Financial Engines Advisors Excessive Fee Information Class Action

The filing of a Motion to Compel is kicking off a new, October 2020 case, originating from a July 2018 class action. The original class action concerned mismanagement of the Home Depot’s FutureBuilder 401(k) plan; this new one seeks to compel Financial Engines Advisors, LLC (FE) to produce certain documents showing that FE charged the FutureBuilder plan higher rates than it charged other plans for the same services.

The original class action (1:20-cv-04660-WMR-CCB, filed on 10/27/20) sued Home Depot, LLC, the plan’s Administrative and Investment Committees, Alight Financial Advisors, LLC, FE, and others. It says that these parties were the plan’s fiduciaries and thus subject to certain duties under the Employee Retirement Income Security Act (ERISA), which, it claims, they did not fulfill.

Among these breaches of fiduciary duties, this Motion to Compel alleges that the defendants allowed FE to charge “unreasonable fees to Plan participants for managing the assets in accounts of participants who enrolled in the Professional Management Program offered by the Plan and administered by FE.”

These fees, the original complaint alleges, “we[re] excessive because they were significantly higher than … the fees that FE … charged other plans for identical services.”

The Motion refers to a document in the original case, the court’s Order on Plaintiffs’ Motion for Class Certification and on Defendants’ Motion for Summary Judgment as to Counts II and VI.” It quotes the document as saying that “the fact that FE charged lower fees to other plans is a key allegation underpinning the merits of Plaintiffs’ Excessive Fees claims.” The Motion goes on to say that the specific amounts charged to others would help determine the amount of damages due to the class members who were overcharged.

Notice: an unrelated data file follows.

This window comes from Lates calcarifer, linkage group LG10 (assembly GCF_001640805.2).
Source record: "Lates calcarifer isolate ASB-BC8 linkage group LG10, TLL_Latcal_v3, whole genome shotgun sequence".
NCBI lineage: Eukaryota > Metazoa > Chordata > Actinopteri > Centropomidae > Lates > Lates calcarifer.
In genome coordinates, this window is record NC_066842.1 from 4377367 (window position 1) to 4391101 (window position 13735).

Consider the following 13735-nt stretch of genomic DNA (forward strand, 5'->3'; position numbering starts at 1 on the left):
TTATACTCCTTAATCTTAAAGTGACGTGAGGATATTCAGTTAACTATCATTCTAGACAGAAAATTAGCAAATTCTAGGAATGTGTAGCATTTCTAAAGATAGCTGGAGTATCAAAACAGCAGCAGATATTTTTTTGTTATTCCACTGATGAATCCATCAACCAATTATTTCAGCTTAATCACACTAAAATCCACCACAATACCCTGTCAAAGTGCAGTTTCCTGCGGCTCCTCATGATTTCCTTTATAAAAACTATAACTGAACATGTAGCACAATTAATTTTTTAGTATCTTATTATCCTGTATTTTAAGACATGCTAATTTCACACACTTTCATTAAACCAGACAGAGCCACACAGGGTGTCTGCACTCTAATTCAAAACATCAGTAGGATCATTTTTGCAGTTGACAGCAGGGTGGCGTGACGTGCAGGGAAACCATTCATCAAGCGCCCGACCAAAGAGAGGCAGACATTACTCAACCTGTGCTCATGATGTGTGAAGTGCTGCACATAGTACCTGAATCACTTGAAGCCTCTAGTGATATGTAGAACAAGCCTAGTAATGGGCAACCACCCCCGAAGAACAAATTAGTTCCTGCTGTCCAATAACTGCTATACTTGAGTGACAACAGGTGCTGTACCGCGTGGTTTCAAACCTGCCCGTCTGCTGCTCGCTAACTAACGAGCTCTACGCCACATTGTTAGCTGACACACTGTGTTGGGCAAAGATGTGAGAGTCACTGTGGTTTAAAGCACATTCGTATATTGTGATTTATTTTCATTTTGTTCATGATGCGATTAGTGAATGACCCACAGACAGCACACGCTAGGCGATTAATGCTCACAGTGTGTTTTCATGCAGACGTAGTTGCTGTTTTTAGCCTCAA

The plaintiffs in the original case issued a subpoena to FE to obtain the information, but FE has not provided it, the Motion says, claiming that the information requested is “irrelevant, burdensome, and confidential.” While FE has made offers of certain, limited information on its charges to other plans, the Motion claims that these will not provide enough information to determine whether the fees charged to the FutureBuilder plan are excessive.

Three classes were defined for the original action on which this new case is based.

The Challenged Fund Class is all participants and beneficiaries of the plan who invested in the challenged funds at any time between April 12, 2012 and the date of judgment in the case.

The FE Class is all participants and beneficiaries for whom FE performed investment advisory services through the program at any time between April 12, 2012 and the date of judgment in the case.

The AFA Class is the same as the FE Class, but substituting “AFA” for “FE.”

Article Type: Lawsuit
Topic: Employment

Most Recent Case Event

Financial Engines Advisors Excessive Fee Information Motion to Compel

October 27, 2020

The filing of a Motion to Compel is kicking off a new, October 2020 case, originating from a July 2018 class action. The original class action concerned mismanagement of the Home Depot’s FutureBuilder 401(k) plan; this new one seeks to compel Financial Engines Advisors, LLC (FE) to produce certain documents showing that FE charged the FutureBuilder plan higher rates than it charged other plans for the same services.

Financial Engines Advisors Excessive Fee Information Motion to Compel

Case Event History

Financial Engines Advisors Excessive Fee Information Motion to Compel

October 27, 2020

The filing of a Motion to Compel is kicking off a new, October 2020 case, originating from a July 2018 class action. The original class action concerned mismanagement of the Home Depot’s FutureBuilder 401(k) plan; this new one seeks to compel Financial Engines Advisors, LLC (FE) to produce certain documents showing that FE charged the FutureBuilder plan higher rates than it charged other plans for the same services.

Financial Engines Advisors Excessive Fee Information Motion to Compel

Home Depot FutureBuilder 401(k) ERISA Complaint

July 11, 2018

Complaint for original class action alleging breach of fiduciary duties against Home Depot and other parties in the handling of Home Depot’s FutureBuilder 401(k) retirement plan.

Home Depot FutureBuilder 401(k) ERISA Complaint
Tags: Breach of Fiduciary Duty, ERISA Violations, Employment Violations, Motion to Compel